During the episode I found myself missing Kyle Baldwin (Chad Faust). While I like Shawn most of the time, his entanglement with Isabella is exceedingly dull. Both characters, cousins we'll recall, are morally attuned and ethically motivated, yet there was a sincerity as well as a desperation in Kyle that is replaced with gullibility in Shawn. The assassination sequence involving Kyle, and his always wanting to make up for wrongs he had little control over, completely overshadow Shawn's continuous involvement with women and the reminders that he is all that wise. Kyle, Jordan and now Matthew having departed make for a weaker series, though I'm pretty sure Collier will return in due time.

A secondary plot involves Alana, in her new position as 4400 counsellor, learning the identity of the man who killed her husband and son in a hit-and-run. Turns out drunken hit-and-run offender Keane Driscoll does not recall the accident too clearly and has, through guilt, been helping other alcoholics overcome their drinking. I like the idea, particularly since it falls exactly within the realm set up by the show's first season, in that we know not why a particular power was granted, but it ultimately leads to a specific set of consequences (see "The New and Improved Carl Morrissey" ep. 1.2). Unfortunately the mini-plot here is only incidental, a few minutes of filler to relieve the viewer from being overexposed to Isabella's annoyances or Shawn's psycho-tripping. A good deal could have been made by these circumstances. I like the twist and the complex morality it exposes, but do not like Alana's idiocy; her guilt though she was the direct cause of Driscoll's accident. Driscoll is well played by character actor Kurt Fuller.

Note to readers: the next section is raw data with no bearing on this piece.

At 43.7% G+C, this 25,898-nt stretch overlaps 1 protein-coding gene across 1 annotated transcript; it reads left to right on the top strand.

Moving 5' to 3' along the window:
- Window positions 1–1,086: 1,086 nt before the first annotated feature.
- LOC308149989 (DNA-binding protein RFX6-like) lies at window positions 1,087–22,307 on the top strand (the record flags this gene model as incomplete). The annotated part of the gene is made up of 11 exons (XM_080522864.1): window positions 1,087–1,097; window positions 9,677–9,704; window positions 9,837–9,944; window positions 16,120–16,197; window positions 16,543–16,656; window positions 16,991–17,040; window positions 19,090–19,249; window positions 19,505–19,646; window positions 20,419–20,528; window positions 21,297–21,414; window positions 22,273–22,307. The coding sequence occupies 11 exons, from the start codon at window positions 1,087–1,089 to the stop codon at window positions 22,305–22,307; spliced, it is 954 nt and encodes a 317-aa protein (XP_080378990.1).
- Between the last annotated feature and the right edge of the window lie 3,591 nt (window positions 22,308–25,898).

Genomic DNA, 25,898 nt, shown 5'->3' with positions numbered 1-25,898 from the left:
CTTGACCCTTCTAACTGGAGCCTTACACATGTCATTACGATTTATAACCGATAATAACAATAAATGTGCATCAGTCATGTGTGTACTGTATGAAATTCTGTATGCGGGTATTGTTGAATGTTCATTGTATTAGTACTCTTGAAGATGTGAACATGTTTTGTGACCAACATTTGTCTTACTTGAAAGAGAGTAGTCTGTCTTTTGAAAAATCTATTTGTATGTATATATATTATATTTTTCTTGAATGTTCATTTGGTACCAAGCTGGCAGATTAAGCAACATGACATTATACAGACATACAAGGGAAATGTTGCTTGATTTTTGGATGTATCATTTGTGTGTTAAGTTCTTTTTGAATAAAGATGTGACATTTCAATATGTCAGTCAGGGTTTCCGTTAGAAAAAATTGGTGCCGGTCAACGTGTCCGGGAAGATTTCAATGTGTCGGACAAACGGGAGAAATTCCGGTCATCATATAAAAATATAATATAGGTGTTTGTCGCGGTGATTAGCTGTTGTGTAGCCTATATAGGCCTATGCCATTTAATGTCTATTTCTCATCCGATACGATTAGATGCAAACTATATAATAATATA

Written by perennial The 4400 scriptwriter Craig Sweeny, "Graduation Day" is among his weakest scripts. In his only episode involvement, "Graduation Day" was directed by Aaron Lipstadt, whose directorial debut was the forgotten yet highly enjoyable Klaus Kinski movie Android (1982). You cannot blame the director for this one, and the sub-par acting might have to do with more than just the script.